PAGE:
The silver coins recovered from Treasure Lights caches are known as the Pillars and Waves design. They are some of the most detailed and beautiful coins produced in the Spanish colonies, as the design actually tells the story of the “New World.” Read about this design below!
When we think of the treasure coins of pirate lore, the silver Spanish colonial coins of Central and South America immediately come to mind. Next time you read about the great pirates of long ago, Henry Morgan, Edward Teach (Blackbeard), John Rackham (Calico Jack), Mary Read, Anne Bonny and many others, these were the coins that drove their raiding and pillaging of land and sea! Even the great, and often maligned, “pirate hunter” Captain William Kidd used these coins to purchase rum and wine for his crew.
Cobs like these are crudely shaped and hand-hammered. These silver pieces of history are some of the most intriguing and beautiful coins ever minted. And because each coin was minted by hand, they are one of a kind. Unlike a machine minted coin, it is impossible for anyone else to posses a coin exactly like yours!
At over 10,000 feet above sea level, the east side of the Andes mountains in Bolivia is blanketed in lush, green forests. The west side gives way to a naturally arid and often harsh landscape, more closely resembling the surface of Mars.
Hundreds of years ago, someone just like you and me, buried or hid the coin you now hold. Today they are found in stashes in rock fences, old colonial earthen walls and buried in the naked, mysterious landscape. Since the time of Pizarro (1532), stories of mysterious lights marking the location of buried treasure have circulated through rural South and Central America. The locals call them luces del tesoro (“treasure lights”) or luces del denaro (“money lights”). From time to time, when I lived in the Florida Keys and worked on treasure expeditions in Mexico, I would hear stories like these, and see coins found this way.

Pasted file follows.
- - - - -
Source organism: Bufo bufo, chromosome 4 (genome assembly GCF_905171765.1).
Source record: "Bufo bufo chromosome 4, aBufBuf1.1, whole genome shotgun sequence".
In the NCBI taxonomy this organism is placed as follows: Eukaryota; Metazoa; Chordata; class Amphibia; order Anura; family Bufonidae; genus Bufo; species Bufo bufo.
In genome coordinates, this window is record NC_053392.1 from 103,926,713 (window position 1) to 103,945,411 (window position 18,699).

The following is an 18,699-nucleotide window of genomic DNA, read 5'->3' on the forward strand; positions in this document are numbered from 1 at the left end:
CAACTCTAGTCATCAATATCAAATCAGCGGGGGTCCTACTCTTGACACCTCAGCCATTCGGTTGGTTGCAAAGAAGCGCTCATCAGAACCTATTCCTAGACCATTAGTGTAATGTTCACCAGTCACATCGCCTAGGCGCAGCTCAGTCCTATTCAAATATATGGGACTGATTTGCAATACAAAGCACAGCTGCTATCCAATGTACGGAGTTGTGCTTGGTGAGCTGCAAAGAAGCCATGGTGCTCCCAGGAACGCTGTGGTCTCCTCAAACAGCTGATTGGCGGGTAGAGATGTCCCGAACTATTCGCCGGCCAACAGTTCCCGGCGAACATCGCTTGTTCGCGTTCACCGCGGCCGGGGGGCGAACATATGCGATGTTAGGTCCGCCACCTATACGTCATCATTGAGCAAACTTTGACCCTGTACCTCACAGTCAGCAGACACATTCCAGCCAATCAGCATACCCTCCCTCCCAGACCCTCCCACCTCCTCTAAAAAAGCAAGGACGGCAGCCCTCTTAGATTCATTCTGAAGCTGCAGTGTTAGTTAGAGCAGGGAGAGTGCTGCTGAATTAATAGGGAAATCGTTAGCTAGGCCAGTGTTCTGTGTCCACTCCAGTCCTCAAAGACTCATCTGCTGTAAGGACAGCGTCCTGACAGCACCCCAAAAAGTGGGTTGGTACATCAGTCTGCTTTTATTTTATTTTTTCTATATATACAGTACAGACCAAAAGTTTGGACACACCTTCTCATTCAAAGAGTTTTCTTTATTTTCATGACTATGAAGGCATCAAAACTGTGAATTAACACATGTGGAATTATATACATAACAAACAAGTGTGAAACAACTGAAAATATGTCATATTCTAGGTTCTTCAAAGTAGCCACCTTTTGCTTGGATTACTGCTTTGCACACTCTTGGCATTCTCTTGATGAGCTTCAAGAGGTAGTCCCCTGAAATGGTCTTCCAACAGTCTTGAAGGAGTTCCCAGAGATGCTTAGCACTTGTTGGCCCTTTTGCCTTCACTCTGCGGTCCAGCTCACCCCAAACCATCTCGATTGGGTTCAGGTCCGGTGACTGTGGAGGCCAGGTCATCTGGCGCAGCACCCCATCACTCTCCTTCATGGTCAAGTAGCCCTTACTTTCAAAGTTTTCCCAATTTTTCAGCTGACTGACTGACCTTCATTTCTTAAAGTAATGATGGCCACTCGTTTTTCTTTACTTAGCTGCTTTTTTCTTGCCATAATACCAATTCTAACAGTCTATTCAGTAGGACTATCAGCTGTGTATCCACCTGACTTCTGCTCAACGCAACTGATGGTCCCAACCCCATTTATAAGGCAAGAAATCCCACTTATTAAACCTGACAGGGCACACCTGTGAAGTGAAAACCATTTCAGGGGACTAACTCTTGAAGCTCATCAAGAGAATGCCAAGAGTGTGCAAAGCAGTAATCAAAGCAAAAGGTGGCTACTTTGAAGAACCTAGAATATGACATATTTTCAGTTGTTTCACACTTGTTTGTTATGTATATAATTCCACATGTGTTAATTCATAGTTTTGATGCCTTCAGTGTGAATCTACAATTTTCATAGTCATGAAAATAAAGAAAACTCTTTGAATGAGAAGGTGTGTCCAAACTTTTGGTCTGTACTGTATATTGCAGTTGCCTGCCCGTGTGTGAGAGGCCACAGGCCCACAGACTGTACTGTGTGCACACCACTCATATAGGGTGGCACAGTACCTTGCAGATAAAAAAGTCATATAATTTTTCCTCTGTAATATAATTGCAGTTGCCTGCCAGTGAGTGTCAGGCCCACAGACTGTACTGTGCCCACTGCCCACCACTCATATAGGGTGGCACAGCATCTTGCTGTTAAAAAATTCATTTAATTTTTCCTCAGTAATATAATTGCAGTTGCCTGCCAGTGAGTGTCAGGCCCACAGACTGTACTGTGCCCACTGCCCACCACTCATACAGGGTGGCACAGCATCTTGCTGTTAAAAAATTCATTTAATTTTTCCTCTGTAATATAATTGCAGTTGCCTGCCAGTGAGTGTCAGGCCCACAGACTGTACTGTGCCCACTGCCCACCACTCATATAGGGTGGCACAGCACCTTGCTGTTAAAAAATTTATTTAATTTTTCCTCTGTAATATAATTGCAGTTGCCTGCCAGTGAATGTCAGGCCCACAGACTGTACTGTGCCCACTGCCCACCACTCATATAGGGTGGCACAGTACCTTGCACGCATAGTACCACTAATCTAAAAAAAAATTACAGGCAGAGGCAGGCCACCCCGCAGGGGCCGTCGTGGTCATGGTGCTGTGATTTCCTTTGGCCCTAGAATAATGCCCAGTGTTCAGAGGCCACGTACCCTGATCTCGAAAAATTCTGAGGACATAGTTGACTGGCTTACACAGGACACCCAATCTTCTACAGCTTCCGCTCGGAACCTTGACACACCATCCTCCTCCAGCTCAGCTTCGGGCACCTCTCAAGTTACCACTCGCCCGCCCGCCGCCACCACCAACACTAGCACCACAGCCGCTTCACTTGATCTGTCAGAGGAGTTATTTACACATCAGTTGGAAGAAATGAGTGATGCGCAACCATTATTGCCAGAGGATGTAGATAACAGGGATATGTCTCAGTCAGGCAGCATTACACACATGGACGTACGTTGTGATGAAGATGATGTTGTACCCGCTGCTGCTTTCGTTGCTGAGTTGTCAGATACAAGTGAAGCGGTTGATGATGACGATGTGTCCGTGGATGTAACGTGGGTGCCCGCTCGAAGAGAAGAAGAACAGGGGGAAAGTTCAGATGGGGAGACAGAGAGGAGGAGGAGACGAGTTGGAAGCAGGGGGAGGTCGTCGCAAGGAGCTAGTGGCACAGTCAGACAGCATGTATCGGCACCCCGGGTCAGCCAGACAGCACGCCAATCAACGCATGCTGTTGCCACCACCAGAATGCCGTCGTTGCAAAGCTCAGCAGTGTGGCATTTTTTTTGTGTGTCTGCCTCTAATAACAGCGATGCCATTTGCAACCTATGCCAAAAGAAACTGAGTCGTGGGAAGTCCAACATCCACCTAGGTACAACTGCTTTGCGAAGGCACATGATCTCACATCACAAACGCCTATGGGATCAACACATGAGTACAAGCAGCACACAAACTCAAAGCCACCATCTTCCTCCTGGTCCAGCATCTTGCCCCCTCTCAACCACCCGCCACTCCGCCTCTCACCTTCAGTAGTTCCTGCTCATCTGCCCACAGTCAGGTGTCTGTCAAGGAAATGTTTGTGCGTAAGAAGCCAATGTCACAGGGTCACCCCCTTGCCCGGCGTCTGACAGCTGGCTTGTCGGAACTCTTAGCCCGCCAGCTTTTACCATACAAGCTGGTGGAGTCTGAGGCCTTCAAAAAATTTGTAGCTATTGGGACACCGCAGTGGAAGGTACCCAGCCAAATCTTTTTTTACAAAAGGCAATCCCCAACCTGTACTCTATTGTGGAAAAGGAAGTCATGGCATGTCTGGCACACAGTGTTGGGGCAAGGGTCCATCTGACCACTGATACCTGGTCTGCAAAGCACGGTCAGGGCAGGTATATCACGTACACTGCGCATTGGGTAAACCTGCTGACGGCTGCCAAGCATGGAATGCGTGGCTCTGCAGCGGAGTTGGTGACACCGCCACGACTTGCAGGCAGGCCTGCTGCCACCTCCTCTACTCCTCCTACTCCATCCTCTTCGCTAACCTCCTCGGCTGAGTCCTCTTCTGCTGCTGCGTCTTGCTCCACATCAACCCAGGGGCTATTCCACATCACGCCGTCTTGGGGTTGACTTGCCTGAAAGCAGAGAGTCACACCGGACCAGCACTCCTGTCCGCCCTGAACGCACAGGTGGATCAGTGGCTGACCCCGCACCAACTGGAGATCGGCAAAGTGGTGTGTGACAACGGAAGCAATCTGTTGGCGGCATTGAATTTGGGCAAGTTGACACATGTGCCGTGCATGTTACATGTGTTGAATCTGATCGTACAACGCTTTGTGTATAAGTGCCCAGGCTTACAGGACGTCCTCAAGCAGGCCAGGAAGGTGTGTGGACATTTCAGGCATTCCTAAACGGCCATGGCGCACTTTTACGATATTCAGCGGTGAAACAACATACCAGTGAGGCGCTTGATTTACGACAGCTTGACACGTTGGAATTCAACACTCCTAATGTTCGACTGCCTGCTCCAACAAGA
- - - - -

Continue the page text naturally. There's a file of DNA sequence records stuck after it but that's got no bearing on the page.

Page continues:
Virtually uncirculated, these silver Spanish Pillars and Waves cob coins were minted in Potosi, Peru (present day Bolivia) from the early 1600s through 1773 and buried not long after they were minted. Buried in the highly mineralized desert soil above 10,000 feet, locals searched the desolate rural lands on moon-less nights in decades past, in search of eerie glowing lights that hover near the ground. Known in South and Central American lore as Luces del Tesoro, or Luces del Denero ("Money Lights"), they would dig where these lights occurred and discovered coin caches.
A Note on the Pillars and Waves Design: While each coin does not have every detail, the most striking feature is the two upright “pillars” which represent the Pillars of Hercules; the waves below, the Atlantic Ocean. Starting in the 10 o’clock position there is a “P” for Potosi, next is a number for the denomination. Next is the assayer’s initial. The two or three numerals above the center wave are the date. Through the center runs the phrase PLV SVL TRA – “Plus Ultra” – More Beyond the Pillars of Hercules. On the reverse is the crusaders cross, with lions and castles in the four quadrants representing the early Spanish kingdoms of Leon and Castile. Coins minted in the 1700s will have three digits, i.e. 737 for 1737.